Here's a fun video I had the opportunity to produce for my friends at Roush Yates Engines a few months back.
They wanted something to celebrate the beginning of the 2015 NASCAR Sprint Cup racing season, so we came up with this concept about building a Ford FR9 race engine that will go into one of the cars. Of course, after an entire off-season spent on research and development, most of the guts of the engine were still top secret--so a few steps had to be left out. Still, it's always fun to hear a Cup engine on the dyno.
And by the way, Penske driver Joey Logano won the Daytona 500 with one of Roush Yates Engines' Ford motors. Not saying this video was a lucky rabbit's foot, but if any Cup teams want to hire out the Horsepower Monster for a video next year just in case, we won't complain!
Jan Baker had an idea. A longtime racing fan, he always felt like Ford should have built a V12 engine to compete with the likes of Ferrari at LeMans back in the '60s. Of course, Ford never built a V12 for racing, so Baker took matters into his own hands and built one himself. Baker…
When the Ford FR9 engine developed for NASCAR Sprint Cup Series racing by Roush Yates Engines came on line, it instantly made a whole lot of very guarded engine technology for the Windsor engine out of date--at least for the Cup guys.
But the rest of us normal folks still building and working with the Windsor V8 platform, it is still some very cool technology. Roush Yates recognizes this and has been very successful translating the engine building expertise it has developed over the years in the Cup series to forms of racing. It is also making parts available to the general masses that just a few years ago were unavailable anywhere. One such item is the dry timing belt system it developed in-house for Cup competition. By replacing the traditional chain with a cogged belt, the system is more durable, absorbs harmonics from the crank to make valve and ignition timing more stable and is more energy efficient. It is, in fact, still in use in the Nationwide and Truck Series.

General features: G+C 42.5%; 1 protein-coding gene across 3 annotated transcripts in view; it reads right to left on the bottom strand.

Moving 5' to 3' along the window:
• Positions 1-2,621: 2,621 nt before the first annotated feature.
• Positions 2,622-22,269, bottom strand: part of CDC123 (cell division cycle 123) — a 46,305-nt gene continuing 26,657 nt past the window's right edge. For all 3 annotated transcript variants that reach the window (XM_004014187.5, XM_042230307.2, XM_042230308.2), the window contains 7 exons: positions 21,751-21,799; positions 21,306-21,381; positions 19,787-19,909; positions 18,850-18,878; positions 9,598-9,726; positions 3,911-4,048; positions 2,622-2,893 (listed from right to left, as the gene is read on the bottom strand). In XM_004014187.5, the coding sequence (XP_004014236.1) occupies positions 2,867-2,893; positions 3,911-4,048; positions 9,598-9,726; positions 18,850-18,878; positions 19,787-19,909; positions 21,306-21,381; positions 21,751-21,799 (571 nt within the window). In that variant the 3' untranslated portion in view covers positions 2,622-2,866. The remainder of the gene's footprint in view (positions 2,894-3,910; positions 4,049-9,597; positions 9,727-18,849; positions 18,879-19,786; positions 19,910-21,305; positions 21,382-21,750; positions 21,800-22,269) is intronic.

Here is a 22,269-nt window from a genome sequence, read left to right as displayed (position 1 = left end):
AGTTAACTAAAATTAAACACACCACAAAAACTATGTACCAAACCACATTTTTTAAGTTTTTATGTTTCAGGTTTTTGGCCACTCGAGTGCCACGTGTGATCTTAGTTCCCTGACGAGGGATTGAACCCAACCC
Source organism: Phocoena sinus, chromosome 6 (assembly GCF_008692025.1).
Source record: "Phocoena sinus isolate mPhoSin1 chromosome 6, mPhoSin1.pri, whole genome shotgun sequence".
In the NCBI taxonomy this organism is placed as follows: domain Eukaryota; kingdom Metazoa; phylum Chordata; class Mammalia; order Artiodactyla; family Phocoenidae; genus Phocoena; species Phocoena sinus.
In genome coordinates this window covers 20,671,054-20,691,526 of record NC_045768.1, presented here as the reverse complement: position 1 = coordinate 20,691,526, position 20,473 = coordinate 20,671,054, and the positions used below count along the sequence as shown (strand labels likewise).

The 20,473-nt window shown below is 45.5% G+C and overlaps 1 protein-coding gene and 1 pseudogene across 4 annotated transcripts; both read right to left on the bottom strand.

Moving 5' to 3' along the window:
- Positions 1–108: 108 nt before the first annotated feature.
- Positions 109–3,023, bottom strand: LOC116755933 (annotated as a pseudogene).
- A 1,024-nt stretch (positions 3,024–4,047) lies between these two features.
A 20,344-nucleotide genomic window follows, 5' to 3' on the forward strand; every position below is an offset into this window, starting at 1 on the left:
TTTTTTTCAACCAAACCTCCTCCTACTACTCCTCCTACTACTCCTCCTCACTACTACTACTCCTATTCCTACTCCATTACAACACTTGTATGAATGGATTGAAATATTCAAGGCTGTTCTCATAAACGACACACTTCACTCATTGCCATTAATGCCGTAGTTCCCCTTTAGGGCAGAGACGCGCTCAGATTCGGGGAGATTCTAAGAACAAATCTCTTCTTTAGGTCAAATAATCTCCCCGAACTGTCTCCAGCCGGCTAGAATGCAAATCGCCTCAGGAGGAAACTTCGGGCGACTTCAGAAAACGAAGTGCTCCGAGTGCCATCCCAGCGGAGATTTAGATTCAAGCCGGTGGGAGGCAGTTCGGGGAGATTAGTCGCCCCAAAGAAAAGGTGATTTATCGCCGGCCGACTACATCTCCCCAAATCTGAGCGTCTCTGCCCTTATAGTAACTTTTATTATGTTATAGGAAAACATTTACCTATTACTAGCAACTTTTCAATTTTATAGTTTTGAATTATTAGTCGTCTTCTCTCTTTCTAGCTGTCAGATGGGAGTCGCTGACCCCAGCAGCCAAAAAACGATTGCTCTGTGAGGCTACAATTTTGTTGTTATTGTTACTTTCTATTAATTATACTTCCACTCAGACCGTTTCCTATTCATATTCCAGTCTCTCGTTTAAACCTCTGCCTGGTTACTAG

This system has proven popular with competitors in other stock car racing series, dirt racers, drag racers, marine engine builders and even hot rodders (you've got to admit the exposed belt just plain looks cool). Here, Roush Yates Engine's own Nick Ramey shows the proper way to install the front drive kit on a block that will eventually show up in off-road truck racing.
For more information you can check out the Roush Yates Parts info on the timing kit here.
Ford's 4.6-liter Modular V8 is a great engine design. In fact, it's so great that it can be found in millions of cars, including the Mustang GT.
In order to help this blue pony stand out from the crowd we're installing a pair of Comp Cams Thumpr Cams. These cams offer the best of both worlds: they have a great sound and make more power too. We installed these cams at the Pro-Dyno shops in Fort Mill, SC, and were done before lunch, and it's a job that can be handled by just about anyone with a fair amount of mechanical know-how. The Stage One cams are designed to work with the stock valvesprings, so we didn't change 'em. But if you are looking for a little more grunt, Comp offers options that are more aggressive and valvesprings to match. And except for swapping out the springs, the process is the same.
When it comes to building lots of horsepower with power-adders, there are some people that are firmly devoted to superchargers with tons of torque and on-demand power. On the other side are the fans of turbos with their greater efficiency despite a little lag. And then there are the freaks that have decided the only…
A few years ago Hot Rod magazine published an engine build story trying to see if it could build a 500-horsepower motor from scratch for five thousand dollars. So of course, it started with a Chevy small block and was successful. But that's kind of like trying to predict whether a kid is going to prefer…